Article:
City Transformation Committee members have held off making a call on assigning planning funding to the proposed city museum, and left the issue ‘on the table’ for a month while they think about it.
At its last meeting of the 2017 year in December, committee members asked council staff to investigate the roles and responsibilities of a potential museum advisory group to help sort through value management design and planning processes for the proposed Cliff Road museum.
Using technical experts to provide an additional quality assurance check is an approach often used in complex projects or on specific complex matters within projects. The information from such an advisory group would give city councillors confidence in information provided to them to support future decision-making related to a proposed museum and central library.
The money is available. On December 19, 2017, Council approved an additional $200, 000 for the Heart of the City Programme to carry out further value management, design and planning processes associated with a proposed stand-alone Museum on Cliff Road. The advisory panel is estimated to cost between $10,000-$15,000.
“Having resolved to take the matter of the museum to the Long Term Plan, is it the right time for expert panels now, or should we be waiting to see what the outcome of the LTP is,” says Mayor Greg Brownless. “Presumably we are putting it in the LTP for a reason and that is to get public feedback, whatever that might be.
“Do we do this now? Do we spend this extra money now, or do we wait to hear what the public say with the LTP?”
Until the council decision in December the community though it was getting a $42m library, now it is a $30m library, says project planner Adele Hadfield.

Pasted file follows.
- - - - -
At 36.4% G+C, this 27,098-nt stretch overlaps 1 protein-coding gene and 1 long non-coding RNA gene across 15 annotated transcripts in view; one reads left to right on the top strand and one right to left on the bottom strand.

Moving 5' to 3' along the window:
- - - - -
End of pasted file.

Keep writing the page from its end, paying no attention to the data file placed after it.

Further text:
The cultural facilities report in the agenda is based on a different level of investment and this needs to be explained to the community, says Adele.
Council staff have done a lot of work on co-design, community engagement which produced a lot of outcomes for the museum and library.
“What we have done now is jump to a new level of investment and we need to explain what are the trade-offs that have been made to get there,” says Adele.
The assumptions made about the appearance, size and function will have to be changed. Input from an advisory group could provide certainty in terms of costs and timing that could alleviate concerns raised by the community in the LTP consultation.
Chairman Larry Baldock says he was originally keen to see the library under way as soon as possible, but he’s now concerned an advisory panel will duplicate work that will be done by the partner the council is now in discussion with.
Value management would sit with them, and possibly the technical advisory group.
“Where does that expertise sit within our staff? Where is there any experience dealing with large projects that would deliver for us, or are we duplicating what would take place when we finalise a contract with a provider that can do all that, pay for it, deliver the cost savings,” says Larry.
Project planner Adele Hadfield says there is no value if the project doesn’t deliver to its purpose, in this case a library. The council may get a cheaper building but it might not deliver the library experience.
Larry says he’s not suggesting a development partner would build the library on their own.
He thinks advisory panel is getting the cart before the horse.
“I’m not convinced we are ready to fund any further work on that library until we’ve seen a response from the community that they want a new library.”
Once the community supports it the next phase is where value management starts to take place and by then the council in contract with a preferred development partner, says Larry.
Adele Hadfield says there is a need for the council to explain what it is asking the community to invest in.